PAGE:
Website Reviews: Bureau of Consular Affairs

Reviewed by Brian Gonynor (July 2014):

The Bureau of Consular Affairs is a subdivision of the State Department, with the responsibility of issuing passports and visas, and reviewing the extension of visas for non-immigrant foreign residents of the United States. The Immigration and Nationality Act of 1952 (PL 82-414) established the “Bureau of Security and Consular Affairs.”  A decade later, the responsibility for diplomatic security was transferred to its own office, and the bureau would later change its name to reflect this narrowed focus. The Bureau of Consular Affairs’ website has two groups of potential users: Americans considering travel abroad, and citizens of other states who are seeking to travel to the United States. This travel could be for a variety of purposes: tourism, temporary work, education including student exchanges, or even immigration. These users will find a website which meets their needs effectively, while being easily navigated even on most portable electronic devices. 

The opening page of the website is divided into two sections, which are aimed at the two aforementioned groups of users. The left side of the page is labeled, “U.S. Passports & International Travel,” while the right side is labeled “U.S. Visas.” Each of these sections has its own separate website, which can be reached at and respectively. This division strikes me as a recognition that there is little overlap between the two groups of users and therefore little need for a combined webpage. One is of little interest to U.S. citizens, and the other does not apply to citizens of other states. Most users will find one of the subsidiary pages by searching for “passport renewal,” or “United States visas” in a search engine.

The “combined” page offers links to the major sections of the subsidiary website, for example the “U.S. Passports & International Travel” section features a small search box for information about travel to various countries, whereas the site also allows users to select destinations from a map. The combined page features the three most recent Travel Alerts and Warnings and a link to the full list of Warnings and Alerts, which leads to a page within the Passports and International Travel website featuring a searchable list of Alerts and Warnings which goes back seven months. In addition, the “Passports” section of the combined Bureau of Consular Affairs page offers links to pages containing information on new and renewed passports, Emergency Assistance for U.S. travelers abroad, and featured content.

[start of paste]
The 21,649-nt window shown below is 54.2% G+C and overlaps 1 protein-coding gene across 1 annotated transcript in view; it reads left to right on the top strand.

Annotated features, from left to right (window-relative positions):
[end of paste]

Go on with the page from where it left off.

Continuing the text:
On July 5, 2014, these features consisted of information for Americans travelling to Brazil for the World Cup, enrollment in the Smart Traveler Enrollment Program, and a warning regarding MERS (Middle East Respiratory Syndrome) in the Arabian Peninsula. Each of these links leads to a page offering more extensive information elsewhere within the domain. The “U.S. Visas” side of the Consular Affairs website offers links to information about various categories of visas including employment-based, education-based, business, and tourist, as well as immigration. A link is also provided for the “Visa Wizard,”  a tool which enables users to enter their country of citizenship and purpose for travel to the U.S. and receive suggestions for which types of visas would be appropriate to their situation. The most glaring weakness of the “Visas” section of the website is the difficulty of finding versions of the page in languages other than English. The websites of U.S. Embassies are usually available in the language of the host country, for example that of the U.S. Embassy in France.  A considerable number of users seeking information about visa programs will speak languages other than English, so the lack of an easily accessible option for alternate languages, such as the one available at FEMA’s , qualifies as a significant oversight. Beyond the major sections dealing with Passports and Visas, the Bureau of Consular Affairs’ website features links to websites addressing Intercountry Adoption and International Child Abduction. As with Passports and Visas, these links lead to dedicated pages, in these cases and 

The Bureau of Consular Affairs is responsible for a number of different missions, and their website reflects this reality. Most of the pertinent information is found on the subsidiary pages, with the overall Consular Affairs page primarily serving as a collection of links. Nonetheless, the entire website is well-constructed and users will reliably find the information they seek. My major criticism would be that this information should be made easily available in multiple languages. 

Brian Gonynor is an MLS student at the University of Maryland iSchool enrolled in the eGovernment specialization. Brian is a recipient of a Laura Bush 21st Century scholarship funded by the U.S. Institute of Museum and Library Services.